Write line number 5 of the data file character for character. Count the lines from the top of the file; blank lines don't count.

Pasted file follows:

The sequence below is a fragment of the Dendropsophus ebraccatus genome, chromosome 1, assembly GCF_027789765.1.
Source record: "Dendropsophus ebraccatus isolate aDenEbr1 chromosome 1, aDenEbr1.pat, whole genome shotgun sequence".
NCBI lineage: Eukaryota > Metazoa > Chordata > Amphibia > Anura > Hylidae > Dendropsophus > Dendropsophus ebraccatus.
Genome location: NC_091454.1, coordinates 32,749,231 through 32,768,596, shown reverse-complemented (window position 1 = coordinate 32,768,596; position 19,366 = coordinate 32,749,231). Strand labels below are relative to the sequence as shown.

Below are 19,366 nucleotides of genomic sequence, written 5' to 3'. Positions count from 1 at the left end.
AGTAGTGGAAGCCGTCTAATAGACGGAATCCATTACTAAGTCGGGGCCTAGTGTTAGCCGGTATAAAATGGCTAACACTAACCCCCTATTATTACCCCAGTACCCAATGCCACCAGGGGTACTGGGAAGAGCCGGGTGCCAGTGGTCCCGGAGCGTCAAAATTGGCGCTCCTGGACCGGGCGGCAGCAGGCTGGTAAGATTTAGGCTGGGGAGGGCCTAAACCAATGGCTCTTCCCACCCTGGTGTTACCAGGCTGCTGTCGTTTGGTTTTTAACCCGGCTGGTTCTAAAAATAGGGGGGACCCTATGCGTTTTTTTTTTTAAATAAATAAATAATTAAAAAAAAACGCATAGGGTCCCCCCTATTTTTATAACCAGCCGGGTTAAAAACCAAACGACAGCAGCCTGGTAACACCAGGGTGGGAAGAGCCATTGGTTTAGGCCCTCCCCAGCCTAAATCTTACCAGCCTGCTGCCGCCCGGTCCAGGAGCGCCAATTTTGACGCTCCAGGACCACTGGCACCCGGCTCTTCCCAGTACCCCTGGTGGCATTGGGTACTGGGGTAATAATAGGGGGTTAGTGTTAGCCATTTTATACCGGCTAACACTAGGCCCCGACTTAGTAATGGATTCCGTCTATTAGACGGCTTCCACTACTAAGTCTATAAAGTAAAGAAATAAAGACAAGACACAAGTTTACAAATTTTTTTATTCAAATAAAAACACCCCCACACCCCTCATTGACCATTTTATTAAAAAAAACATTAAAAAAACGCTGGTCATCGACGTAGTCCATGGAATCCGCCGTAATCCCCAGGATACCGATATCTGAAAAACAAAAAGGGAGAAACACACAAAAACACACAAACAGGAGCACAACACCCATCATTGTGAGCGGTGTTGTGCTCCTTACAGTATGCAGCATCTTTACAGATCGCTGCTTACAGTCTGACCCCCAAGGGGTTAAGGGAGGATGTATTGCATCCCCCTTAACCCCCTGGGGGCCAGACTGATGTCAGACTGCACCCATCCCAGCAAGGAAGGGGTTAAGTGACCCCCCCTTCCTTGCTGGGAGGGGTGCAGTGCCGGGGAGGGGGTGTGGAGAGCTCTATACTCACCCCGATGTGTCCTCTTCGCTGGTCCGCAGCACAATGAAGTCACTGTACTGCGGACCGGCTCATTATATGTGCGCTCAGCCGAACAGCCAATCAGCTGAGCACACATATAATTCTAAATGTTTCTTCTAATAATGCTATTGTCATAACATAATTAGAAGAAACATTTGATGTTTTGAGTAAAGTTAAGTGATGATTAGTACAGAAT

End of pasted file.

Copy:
Below are 19,366 nucleotides of genomic sequence, written 5' to 3'. Positions count from 1 at the left end.